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Chrome extensions will have to show how they use your data

There are also limits on how extensions can use that data.
ANKARA, TURKEY - FEBRUARY 18: The logo of Google Chrome is seen on laptop's screen in Ankara, Turkey on February 18, 2020. Ali Balikci / Anadolu Agency
Ali Balikci/Anadolu Agency
Jon Fingas
Jon Fingas|@jonfingas|November 22, 2020 5:35 PM

Google’s ongoing efforts to crack down on wayward Chrome extensions now include more transparency for your data. The internet giant is introducing a policy in January 2021 that will require data use disclosures for extensions in the Chrome Web Store. Creators will have to explain the kinds of data they’re collecting, such as sign-ins or personally identifiable info. They’ll also have to promise they honor the new policy, which bans selling data to third parties, using data for unrelated purposes and relying on data for credit checks and moneylending.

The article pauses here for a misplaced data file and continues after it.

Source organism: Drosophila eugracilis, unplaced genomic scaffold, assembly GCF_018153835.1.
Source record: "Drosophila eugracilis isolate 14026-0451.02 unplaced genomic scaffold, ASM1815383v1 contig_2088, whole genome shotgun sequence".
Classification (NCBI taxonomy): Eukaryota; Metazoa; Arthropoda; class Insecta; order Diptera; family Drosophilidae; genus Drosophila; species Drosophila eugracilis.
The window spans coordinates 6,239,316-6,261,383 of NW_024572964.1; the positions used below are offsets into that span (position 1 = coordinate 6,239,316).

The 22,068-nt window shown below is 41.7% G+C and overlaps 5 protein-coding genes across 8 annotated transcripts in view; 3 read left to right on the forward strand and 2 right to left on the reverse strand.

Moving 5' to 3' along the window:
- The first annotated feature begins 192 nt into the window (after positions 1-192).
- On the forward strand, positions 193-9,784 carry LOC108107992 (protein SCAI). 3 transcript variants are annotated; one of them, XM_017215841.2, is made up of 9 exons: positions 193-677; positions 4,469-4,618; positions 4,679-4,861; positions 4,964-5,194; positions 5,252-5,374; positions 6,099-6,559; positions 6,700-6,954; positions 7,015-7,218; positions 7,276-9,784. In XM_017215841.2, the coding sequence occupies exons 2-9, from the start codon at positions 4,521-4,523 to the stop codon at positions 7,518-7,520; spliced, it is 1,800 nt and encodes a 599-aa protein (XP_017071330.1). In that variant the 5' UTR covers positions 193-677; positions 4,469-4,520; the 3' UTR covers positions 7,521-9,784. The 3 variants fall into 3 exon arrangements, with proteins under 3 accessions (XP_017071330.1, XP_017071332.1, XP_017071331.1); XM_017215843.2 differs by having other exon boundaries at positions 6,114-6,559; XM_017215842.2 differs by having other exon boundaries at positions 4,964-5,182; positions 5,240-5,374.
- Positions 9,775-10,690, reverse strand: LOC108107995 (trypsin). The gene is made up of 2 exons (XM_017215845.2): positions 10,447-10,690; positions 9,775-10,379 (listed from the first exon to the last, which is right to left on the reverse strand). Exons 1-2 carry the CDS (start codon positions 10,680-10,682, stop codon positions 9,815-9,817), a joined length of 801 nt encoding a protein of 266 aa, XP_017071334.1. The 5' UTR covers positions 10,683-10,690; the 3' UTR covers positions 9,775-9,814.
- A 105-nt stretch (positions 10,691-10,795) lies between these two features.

Extension makers can start supplying disclosures now, although they won’t be displayed on the Chrome Web Store until January 18th, 2021. There’s pressure to comply — Google will apply a notice to developers’ listings if they don’t make those disclosures by January 18th.

The move won’t guarantee honesty from extension producers, as abusers could easily misreport what they collect. It could be easier to throw out dishonest developers once they’ve been caught, though. This policy should also help with above-board extensions. If you know what an extension really wants, you can make a better-informed decision about installing that add-on.

Chrome extensions will have to show how they use your data